Helpful, Healing Herbs

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Herbal Remedies, Courtesy of “The Health Ranger” Mike Adams, Editor and Founder of Natural News

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M-J’s Home-Made Blue Cheese Dressing

Blue_Cheese_Dressing_Copyright_M-J_de_MestertonBottled blue cheese dressings usually contain corn syrup, sugar, and trans-fat oils, which makes them less than salubrious while ruining their flavour. They don’t taste anything like the dressings freshly-made by smart restaurant cooks. Here are my four simple ingredients for home-made blue cheese dressing: buttermilk, sour cream, crumbled blue cheese, and lemon-pepper (lemon juice and freshly-ground pepper are great in its place, though juice will thin the mixture). I do not use exact measurements when making this concoction. I simply put the ingredients into a bowl or jar and stir or shake them to mix well; this method leaves the blue cheese in appealing little chunks. ©M-J de Mesterton 2018Elegant_Bleu_Cheese_Dressing_by_M-J_de_Mesterton

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Simple Cake with Swiss Icing

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You don’t have to be a perfectionist or a cake-decorating pro to make a layer cake look nice. Just get creative with some fluffy icing and add something charming as casual décor. Here, I’ve added some French dragées (candy resembling Jordan almonds) to a couple of white cake-layers filled and frosted with Swiss icing.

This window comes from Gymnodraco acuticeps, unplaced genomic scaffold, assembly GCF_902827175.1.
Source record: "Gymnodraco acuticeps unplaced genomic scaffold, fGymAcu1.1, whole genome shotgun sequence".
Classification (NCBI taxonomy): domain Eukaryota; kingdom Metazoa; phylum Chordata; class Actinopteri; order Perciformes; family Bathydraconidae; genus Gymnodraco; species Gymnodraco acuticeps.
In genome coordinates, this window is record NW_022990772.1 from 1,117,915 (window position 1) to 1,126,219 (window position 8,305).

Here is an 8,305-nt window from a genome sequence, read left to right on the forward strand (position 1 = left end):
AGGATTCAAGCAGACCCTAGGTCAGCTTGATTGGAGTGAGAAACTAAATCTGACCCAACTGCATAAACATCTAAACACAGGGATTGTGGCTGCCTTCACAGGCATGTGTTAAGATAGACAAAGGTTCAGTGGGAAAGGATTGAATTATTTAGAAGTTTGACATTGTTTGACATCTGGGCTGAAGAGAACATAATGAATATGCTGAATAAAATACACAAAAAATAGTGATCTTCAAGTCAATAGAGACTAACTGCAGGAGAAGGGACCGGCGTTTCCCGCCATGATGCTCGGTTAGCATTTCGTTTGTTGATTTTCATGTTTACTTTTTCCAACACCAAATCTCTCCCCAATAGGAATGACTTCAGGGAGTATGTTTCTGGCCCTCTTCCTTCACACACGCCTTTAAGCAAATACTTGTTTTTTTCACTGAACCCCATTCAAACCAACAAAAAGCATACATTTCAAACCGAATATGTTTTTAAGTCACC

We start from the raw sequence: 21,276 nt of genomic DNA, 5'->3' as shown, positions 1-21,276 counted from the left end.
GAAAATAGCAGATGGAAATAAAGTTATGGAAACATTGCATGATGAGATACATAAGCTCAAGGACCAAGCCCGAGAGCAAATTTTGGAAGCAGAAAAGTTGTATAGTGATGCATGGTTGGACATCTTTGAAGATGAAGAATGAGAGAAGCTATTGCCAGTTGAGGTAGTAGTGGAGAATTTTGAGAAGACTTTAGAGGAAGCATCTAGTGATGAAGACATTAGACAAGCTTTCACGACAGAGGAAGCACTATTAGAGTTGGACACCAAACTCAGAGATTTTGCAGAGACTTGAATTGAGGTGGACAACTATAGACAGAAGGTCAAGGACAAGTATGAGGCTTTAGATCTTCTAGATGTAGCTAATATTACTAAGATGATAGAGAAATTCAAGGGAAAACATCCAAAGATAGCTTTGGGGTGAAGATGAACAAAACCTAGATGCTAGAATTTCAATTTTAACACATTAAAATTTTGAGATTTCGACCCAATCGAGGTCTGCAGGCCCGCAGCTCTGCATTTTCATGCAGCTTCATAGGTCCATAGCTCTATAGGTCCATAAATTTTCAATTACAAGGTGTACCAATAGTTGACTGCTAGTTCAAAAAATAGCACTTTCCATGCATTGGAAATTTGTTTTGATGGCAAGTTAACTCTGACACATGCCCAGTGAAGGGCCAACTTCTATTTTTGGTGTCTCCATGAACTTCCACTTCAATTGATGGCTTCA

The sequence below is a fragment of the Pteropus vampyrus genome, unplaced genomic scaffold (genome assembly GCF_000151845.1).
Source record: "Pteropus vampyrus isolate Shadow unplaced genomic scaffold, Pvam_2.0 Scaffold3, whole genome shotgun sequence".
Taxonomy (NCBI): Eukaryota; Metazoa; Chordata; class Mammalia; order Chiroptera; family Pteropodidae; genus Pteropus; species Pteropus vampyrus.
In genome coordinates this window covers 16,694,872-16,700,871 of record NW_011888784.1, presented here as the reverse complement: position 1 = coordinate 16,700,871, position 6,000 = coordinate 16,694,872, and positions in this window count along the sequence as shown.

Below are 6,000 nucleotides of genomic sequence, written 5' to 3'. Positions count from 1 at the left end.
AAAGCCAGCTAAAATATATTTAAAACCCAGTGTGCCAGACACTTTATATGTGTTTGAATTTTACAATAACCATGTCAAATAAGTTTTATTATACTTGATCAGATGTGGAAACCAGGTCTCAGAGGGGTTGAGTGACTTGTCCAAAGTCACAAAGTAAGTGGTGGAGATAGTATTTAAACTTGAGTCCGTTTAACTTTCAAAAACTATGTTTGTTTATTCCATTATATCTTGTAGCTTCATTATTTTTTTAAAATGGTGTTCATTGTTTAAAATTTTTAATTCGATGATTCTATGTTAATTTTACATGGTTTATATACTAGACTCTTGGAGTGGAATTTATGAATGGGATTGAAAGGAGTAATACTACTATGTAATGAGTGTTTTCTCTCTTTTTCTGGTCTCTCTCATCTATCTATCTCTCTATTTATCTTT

~~M-J de Mesterton, ©2017

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M-J’s Potage Printanière aux Petits Pois

M-J’s Original Recipe for Cold and Creamy Pea Soup



Photo and Recipe Copyright M-J de Mesterton 2007

I devised this simple spring pea soup for an elegant luncheon.


Potage Printanière aux Petits Pois

 
One 16-ounce bag of frozen petits pois, or tiny green peas (be sure to use the frozen variety for their intense colour)

Three cups of hot water

Herbs: savoury or herbes de Provence

1/3 Cup of sour cream or crême fraîche

Salt to taste

In a blender, mix together the hot water and frozen small peas until they are like soup. Pour the
mixture into a pot and heat it to simmering. Add a half-teaspoon of savoury or herbes de Provence, and a third-cup of crème fraîche or sour cream. Stir with a wire-whisk until the bits of cream are fully incorporated into the green soup. Heat again till just boiling, and serve. This recipe will serve four. Double the recipe by repeating the first step and adding the results to the pot, while repeating  the other ingredients as well. Add salt to your own preference. I use 
Himalayan salt. This soup may be served either hot or chilled. A small spoonful of sour cream or crême fraîche in the center of each bowlful will act as a garnish.
 


~~Copyright M-J de Mesterton, March 2008

 

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Green Tea Fights Influenza

Article by the Nutrition Reporter, Jack Challam: Green Tea Reduces Children’s Risk of Contracting Flu

“Green tea is known to contain antiviral components that prevent influenza infection,” wrote Hiroshi Yamada, MD, PhD, of the University of Shizuoka, Japan.